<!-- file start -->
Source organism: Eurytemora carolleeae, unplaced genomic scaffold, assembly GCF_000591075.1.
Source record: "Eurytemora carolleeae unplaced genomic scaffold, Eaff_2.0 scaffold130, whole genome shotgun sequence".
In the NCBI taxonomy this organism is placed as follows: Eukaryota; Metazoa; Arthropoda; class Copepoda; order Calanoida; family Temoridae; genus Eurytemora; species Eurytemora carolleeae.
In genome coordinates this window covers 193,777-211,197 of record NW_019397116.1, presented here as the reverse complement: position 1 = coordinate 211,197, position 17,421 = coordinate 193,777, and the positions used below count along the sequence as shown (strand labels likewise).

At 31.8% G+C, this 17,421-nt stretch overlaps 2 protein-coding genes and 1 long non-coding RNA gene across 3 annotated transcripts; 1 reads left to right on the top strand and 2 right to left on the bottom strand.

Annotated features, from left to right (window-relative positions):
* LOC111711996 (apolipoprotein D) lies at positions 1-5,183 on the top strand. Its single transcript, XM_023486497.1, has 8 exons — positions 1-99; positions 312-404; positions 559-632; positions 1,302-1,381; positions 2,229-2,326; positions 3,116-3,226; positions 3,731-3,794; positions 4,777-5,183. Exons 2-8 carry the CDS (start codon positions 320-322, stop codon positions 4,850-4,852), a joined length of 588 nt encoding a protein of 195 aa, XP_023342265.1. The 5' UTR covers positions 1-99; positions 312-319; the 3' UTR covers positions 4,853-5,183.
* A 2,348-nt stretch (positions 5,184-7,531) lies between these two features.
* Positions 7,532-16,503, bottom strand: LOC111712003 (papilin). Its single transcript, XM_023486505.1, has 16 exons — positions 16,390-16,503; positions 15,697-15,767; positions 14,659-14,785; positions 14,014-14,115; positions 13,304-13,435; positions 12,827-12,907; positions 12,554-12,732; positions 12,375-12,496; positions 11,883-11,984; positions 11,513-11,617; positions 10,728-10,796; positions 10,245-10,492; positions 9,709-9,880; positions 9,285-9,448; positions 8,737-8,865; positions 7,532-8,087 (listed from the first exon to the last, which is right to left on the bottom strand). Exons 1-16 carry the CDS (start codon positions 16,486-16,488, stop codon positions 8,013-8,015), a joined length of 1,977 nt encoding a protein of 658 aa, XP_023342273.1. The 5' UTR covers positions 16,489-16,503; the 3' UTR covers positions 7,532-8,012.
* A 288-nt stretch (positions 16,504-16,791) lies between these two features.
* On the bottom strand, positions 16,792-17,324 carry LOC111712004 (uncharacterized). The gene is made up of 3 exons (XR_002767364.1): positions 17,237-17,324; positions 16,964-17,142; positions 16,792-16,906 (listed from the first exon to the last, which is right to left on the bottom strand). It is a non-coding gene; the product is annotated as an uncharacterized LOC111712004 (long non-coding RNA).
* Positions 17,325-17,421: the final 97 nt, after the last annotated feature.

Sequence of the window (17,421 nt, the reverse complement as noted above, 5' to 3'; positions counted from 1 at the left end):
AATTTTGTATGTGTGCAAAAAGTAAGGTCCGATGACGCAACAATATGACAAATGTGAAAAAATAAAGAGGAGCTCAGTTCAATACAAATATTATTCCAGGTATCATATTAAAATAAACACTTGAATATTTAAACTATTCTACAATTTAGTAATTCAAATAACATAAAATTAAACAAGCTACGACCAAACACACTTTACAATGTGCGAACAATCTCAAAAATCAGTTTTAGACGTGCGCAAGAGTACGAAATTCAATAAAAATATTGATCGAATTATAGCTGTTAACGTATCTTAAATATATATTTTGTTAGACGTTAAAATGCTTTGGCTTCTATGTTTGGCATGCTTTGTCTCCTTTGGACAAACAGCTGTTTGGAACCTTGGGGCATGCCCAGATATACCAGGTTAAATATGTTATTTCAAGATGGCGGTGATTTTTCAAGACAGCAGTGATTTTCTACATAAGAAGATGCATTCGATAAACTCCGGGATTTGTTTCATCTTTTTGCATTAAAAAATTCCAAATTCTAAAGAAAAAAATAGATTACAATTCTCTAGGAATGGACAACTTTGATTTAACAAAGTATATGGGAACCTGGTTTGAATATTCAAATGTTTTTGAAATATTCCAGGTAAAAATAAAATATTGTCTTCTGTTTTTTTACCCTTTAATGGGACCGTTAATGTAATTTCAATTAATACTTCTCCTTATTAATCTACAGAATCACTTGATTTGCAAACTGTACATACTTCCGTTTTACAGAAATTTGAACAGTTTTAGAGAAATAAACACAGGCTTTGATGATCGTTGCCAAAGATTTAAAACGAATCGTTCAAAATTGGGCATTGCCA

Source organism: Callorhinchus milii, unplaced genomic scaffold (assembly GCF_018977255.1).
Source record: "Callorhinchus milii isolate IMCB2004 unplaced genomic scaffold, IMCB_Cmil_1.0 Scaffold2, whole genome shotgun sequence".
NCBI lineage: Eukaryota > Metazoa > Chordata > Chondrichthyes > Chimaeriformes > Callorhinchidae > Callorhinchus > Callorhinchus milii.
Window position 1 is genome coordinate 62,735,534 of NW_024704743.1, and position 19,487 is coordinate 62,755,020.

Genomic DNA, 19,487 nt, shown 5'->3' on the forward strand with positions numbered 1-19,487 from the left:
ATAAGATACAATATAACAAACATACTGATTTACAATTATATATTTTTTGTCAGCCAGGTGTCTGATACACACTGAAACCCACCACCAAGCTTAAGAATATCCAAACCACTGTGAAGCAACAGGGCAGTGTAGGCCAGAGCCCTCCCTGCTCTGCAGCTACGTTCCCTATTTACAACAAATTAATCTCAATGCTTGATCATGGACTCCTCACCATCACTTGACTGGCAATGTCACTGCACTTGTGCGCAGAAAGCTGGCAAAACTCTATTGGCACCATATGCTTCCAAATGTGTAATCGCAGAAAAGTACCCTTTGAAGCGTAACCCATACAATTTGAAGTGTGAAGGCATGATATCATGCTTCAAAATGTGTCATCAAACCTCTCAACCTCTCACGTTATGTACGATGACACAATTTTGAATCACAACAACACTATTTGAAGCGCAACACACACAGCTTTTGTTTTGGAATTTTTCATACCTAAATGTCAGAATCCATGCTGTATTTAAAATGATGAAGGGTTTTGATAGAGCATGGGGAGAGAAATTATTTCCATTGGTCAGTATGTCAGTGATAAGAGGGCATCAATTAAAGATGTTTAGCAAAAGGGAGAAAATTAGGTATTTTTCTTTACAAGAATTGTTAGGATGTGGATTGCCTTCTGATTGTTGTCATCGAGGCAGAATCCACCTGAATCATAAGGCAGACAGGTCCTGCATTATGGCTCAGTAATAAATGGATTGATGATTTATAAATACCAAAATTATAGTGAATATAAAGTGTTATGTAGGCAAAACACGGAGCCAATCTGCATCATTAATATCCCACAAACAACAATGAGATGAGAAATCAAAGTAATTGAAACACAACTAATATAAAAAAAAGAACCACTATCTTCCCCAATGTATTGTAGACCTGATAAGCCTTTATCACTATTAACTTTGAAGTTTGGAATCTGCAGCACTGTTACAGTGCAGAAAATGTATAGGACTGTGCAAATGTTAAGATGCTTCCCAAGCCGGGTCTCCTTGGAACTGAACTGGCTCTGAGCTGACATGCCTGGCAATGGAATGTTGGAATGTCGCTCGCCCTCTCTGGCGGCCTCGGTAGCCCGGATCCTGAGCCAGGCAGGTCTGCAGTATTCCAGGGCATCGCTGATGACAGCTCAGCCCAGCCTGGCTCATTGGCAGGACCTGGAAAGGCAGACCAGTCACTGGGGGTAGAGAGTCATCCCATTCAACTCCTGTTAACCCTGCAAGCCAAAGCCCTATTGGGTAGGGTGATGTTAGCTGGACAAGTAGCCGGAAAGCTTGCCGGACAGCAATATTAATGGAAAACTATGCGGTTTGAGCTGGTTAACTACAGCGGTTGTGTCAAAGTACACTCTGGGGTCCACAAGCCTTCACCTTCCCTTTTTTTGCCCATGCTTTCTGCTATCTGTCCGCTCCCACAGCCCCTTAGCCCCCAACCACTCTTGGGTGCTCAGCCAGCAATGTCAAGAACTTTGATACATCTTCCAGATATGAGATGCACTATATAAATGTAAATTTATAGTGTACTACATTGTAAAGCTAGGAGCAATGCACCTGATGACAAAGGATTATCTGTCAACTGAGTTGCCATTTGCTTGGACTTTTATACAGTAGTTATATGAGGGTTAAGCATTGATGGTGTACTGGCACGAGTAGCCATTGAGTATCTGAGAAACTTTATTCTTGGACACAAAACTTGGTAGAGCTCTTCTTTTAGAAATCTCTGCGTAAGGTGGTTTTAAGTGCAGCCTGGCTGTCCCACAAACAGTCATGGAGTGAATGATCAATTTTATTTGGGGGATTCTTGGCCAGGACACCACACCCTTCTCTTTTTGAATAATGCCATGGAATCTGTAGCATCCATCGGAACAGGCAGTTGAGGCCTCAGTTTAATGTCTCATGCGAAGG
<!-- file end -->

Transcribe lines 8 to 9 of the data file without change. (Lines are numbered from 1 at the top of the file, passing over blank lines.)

* A 2,348-nt stretch (positions 5,184-7,531) lies between these two features.
* Positions 7,532-16,503, bottom strand: LOC111712003 (papilin). Its single transcript, XM_023486505.1, has 16 exons — positions 16,390-16,503; positions 15,697-15,767; positions 14,659-14,785; positions 14,014-14,115; positions 13,304-13,435; positions 12,827-12,907; positions 12,554-12,732; positions 12,375-12,496; positions 11,883-11,984; positions 11,513-11,617; positions 10,728-10,796; positions 10,245-10,492; positions 9,709-9,880; positions 9,285-9,448; positions 8,737-8,865; positions 7,532-8,087 (listed from the first exon to the last, which is right to left on the bottom strand). Exons 1-16 carry the CDS (start codon positions 16,486-16,488, stop codon positions 8,013-8,015), a joined length of 1,977 nt encoding a protein of 658 aa, XP_023342273.1. The 5' UTR covers positions 16,489-16,503; the 3' UTR covers positions 7,532-8,012.